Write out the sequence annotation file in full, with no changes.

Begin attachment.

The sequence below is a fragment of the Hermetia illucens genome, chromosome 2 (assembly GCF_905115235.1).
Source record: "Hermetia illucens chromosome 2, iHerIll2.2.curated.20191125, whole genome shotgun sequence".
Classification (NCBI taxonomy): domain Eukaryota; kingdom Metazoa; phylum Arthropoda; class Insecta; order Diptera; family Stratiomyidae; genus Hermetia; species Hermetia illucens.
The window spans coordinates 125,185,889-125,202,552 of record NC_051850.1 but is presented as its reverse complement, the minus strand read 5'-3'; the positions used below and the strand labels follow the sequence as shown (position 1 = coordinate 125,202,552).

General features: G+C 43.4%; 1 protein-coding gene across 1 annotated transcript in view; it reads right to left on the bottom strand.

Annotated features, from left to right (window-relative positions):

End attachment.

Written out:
The sequence below is a fragment of the Hermetia illucens genome, chromosome 2 (assembly GCF_905115235.1).
Source record: "Hermetia illucens chromosome 2, iHerIll2.2.curated.20191125, whole genome shotgun sequence".
Classification (NCBI taxonomy): domain Eukaryota; kingdom Metazoa; phylum Arthropoda; class Insecta; order Diptera; family Stratiomyidae; genus Hermetia; species Hermetia illucens.
The window spans coordinates 125,185,889-125,202,552 of record NC_051850.1 but is presented as its reverse complement, the minus strand read 5'-3'; the positions used below and the strand labels follow the sequence as shown (position 1 = coordinate 125,202,552).

General features: G+C 43.4%; 1 protein-coding gene across 1 annotated transcript in view; it reads right to left on the bottom strand.

Annotated features, from left to right (window-relative positions):